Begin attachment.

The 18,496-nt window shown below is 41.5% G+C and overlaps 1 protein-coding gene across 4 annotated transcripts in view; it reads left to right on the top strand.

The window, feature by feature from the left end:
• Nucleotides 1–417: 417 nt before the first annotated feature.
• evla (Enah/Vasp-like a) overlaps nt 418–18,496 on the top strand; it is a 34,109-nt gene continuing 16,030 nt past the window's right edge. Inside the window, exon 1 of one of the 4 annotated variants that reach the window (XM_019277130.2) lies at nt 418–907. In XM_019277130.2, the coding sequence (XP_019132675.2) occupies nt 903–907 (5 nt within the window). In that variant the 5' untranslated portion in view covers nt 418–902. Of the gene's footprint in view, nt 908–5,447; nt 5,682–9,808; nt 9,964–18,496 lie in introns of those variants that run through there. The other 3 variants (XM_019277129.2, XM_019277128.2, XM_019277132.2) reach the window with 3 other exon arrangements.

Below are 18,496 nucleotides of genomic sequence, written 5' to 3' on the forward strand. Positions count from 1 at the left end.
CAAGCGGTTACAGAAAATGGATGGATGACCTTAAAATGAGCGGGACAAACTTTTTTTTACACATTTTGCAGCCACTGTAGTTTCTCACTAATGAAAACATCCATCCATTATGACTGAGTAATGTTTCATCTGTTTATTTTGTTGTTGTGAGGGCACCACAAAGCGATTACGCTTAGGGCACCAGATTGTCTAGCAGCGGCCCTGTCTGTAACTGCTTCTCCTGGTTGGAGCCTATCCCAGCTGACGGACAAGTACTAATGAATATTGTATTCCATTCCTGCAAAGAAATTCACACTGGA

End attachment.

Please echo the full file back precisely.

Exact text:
The 18,496-nt window shown below is 41.5% G+C and overlaps 1 protein-coding gene across 4 annotated transcripts in view; it reads left to right on the top strand.

The window, feature by feature from the left end:
• Nucleotides 1–417: 417 nt before the first annotated feature.
• evla (Enah/Vasp-like a) overlaps nt 418–18,496 on the top strand; it is a 34,109-nt gene continuing 16,030 nt past the window's right edge. Inside the window, exon 1 of one of the 4 annotated variants that reach the window (XM_019277130.2) lies at nt 418–907. In XM_019277130.2, the coding sequence (XP_019132675.2) occupies nt 903–907 (5 nt within the window). In that variant the 5' untranslated portion in view covers nt 418–902. Of the gene's footprint in view, nt 908–5,447; nt 5,682–9,808; nt 9,964–18,496 lie in introns of those variants that run through there. The other 3 variants (XM_019277129.2, XM_019277128.2, XM_019277132.2) reach the window with 3 other exon arrangements.

Below are 18,496 nucleotides of genomic sequence, written 5' to 3' on the forward strand. Positions count from 1 at the left end.
CAAGCGGTTACAGAAAATGGATGGATGACCTTAAAATGAGCGGGACAAACTTTTTTTTACACATTTTGCAGCCACTGTAGTTTCTCACTAATGAAAACATCCATCCATTATGACTGAGTAATGTTTCATCTGTTTATTTTGTTGTTGTGAGGGCACCACAAAGCGATTACGCTTAGGGCACCAGATTGTCTAGCAGCGGCCCTGTCTGTAACTGCTTCTCCTGGTTGGAGCCTATCCCAGCTGACGGACAAGTACTAATGAATATTGTATTCCATTCCTGCAAAGAAATTCACACTGGA